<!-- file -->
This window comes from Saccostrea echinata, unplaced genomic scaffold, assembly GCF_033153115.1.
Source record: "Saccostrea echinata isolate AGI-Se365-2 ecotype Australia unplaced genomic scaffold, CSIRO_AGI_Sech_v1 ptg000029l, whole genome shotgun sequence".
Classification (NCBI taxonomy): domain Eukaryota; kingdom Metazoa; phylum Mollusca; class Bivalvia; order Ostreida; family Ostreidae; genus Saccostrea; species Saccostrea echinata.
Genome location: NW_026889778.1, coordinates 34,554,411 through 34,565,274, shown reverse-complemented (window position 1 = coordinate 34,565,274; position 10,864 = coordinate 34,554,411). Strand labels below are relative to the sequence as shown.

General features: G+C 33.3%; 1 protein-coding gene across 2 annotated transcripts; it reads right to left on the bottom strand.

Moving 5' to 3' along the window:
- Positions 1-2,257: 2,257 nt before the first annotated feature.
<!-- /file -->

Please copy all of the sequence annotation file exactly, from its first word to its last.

This window comes from Saccostrea echinata, unplaced genomic scaffold, assembly GCF_033153115.1.
Source record: "Saccostrea echinata isolate AGI-Se365-2 ecotype Australia unplaced genomic scaffold, CSIRO_AGI_Sech_v1 ptg000029l, whole genome shotgun sequence".
Classification (NCBI taxonomy): domain Eukaryota; kingdom Metazoa; phylum Mollusca; class Bivalvia; order Ostreida; family Ostreidae; genus Saccostrea; species Saccostrea echinata.
Genome location: NW_026889778.1, coordinates 34,554,411 through 34,565,274, shown reverse-complemented (window position 1 = coordinate 34,565,274; position 10,864 = coordinate 34,554,411). Strand labels below are relative to the sequence as shown.

General features: G+C 33.3%; 1 protein-coding gene across 2 annotated transcripts; it reads right to left on the bottom strand.

Moving 5' to 3' along the window:
- Positions 1-2,257: 2,257 nt before the first annotated feature.